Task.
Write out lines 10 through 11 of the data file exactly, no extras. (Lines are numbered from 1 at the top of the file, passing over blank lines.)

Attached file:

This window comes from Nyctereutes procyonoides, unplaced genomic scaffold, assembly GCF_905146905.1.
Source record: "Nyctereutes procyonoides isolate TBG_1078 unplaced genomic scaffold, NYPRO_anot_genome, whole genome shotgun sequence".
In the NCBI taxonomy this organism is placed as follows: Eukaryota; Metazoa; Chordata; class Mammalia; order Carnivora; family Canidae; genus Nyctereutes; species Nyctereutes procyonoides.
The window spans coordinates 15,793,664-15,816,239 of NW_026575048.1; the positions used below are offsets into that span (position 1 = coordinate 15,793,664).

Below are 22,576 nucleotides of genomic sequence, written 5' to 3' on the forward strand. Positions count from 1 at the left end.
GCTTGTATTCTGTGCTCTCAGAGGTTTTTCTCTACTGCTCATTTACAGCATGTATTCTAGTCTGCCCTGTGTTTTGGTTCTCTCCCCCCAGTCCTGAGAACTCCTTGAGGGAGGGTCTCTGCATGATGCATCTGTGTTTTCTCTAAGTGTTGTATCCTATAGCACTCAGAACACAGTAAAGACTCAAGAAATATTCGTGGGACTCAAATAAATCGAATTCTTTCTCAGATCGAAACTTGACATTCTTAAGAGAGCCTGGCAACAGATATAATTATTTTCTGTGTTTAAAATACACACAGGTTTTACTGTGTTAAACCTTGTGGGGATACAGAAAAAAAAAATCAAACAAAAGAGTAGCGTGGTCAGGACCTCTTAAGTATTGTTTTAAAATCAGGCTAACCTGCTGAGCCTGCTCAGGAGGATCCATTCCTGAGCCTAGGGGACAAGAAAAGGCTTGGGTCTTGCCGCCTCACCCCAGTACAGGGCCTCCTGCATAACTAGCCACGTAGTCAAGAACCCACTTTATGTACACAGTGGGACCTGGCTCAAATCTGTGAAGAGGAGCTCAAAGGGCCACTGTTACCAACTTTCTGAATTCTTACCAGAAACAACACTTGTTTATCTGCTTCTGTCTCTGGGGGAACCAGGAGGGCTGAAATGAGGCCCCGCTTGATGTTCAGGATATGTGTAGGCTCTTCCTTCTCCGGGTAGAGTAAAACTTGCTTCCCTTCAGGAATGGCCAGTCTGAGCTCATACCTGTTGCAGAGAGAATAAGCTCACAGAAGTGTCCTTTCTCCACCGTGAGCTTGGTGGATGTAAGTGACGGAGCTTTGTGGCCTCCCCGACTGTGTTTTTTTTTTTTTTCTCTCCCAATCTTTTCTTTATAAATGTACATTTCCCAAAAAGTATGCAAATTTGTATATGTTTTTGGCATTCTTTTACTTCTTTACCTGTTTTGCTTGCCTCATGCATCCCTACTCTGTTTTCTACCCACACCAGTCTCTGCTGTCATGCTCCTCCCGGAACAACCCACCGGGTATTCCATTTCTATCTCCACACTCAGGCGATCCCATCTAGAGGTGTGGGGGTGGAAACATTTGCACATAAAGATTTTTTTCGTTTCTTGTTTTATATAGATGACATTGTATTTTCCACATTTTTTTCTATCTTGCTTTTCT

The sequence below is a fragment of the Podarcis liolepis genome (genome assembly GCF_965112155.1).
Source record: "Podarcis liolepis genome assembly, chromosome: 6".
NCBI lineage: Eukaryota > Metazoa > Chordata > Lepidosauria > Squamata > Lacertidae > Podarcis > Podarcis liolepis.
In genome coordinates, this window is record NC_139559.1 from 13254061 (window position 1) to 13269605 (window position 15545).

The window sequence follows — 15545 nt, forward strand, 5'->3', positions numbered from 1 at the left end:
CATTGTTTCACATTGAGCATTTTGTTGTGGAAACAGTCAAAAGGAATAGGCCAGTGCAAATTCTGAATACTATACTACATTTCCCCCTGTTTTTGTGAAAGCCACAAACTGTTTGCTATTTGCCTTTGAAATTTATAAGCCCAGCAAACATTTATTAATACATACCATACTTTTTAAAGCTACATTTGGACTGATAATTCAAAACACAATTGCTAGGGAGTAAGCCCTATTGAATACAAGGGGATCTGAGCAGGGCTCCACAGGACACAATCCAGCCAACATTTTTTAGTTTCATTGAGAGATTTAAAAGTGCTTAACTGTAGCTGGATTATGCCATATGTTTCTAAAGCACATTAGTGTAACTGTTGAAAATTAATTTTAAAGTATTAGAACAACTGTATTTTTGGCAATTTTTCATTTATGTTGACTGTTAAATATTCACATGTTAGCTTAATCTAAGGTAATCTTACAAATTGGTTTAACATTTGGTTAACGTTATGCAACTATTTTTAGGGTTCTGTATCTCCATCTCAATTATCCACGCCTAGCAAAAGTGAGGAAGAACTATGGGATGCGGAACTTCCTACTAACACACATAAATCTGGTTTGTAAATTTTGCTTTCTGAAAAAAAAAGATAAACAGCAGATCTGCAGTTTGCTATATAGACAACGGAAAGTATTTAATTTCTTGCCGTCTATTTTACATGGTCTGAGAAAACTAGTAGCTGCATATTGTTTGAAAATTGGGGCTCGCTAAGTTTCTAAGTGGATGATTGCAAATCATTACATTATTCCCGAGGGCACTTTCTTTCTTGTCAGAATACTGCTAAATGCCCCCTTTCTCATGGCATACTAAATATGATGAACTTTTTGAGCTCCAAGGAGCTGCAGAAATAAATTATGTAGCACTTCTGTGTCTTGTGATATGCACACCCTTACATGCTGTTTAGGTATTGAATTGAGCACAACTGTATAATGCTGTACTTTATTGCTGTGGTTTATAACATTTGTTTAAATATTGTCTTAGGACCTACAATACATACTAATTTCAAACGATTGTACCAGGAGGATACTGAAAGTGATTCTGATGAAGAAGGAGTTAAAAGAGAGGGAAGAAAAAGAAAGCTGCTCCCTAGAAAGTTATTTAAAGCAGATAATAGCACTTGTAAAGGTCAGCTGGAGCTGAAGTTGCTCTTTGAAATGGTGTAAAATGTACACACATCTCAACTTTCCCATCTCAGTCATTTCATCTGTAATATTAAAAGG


In genome coordinates, this window is record NC_139559.1 from 13254061 (window position 1) to 13269605 (window position 15545).

The window sequence follows — 15545 nt, forward strand, 5'->3', positions numbered from 1 at the left end: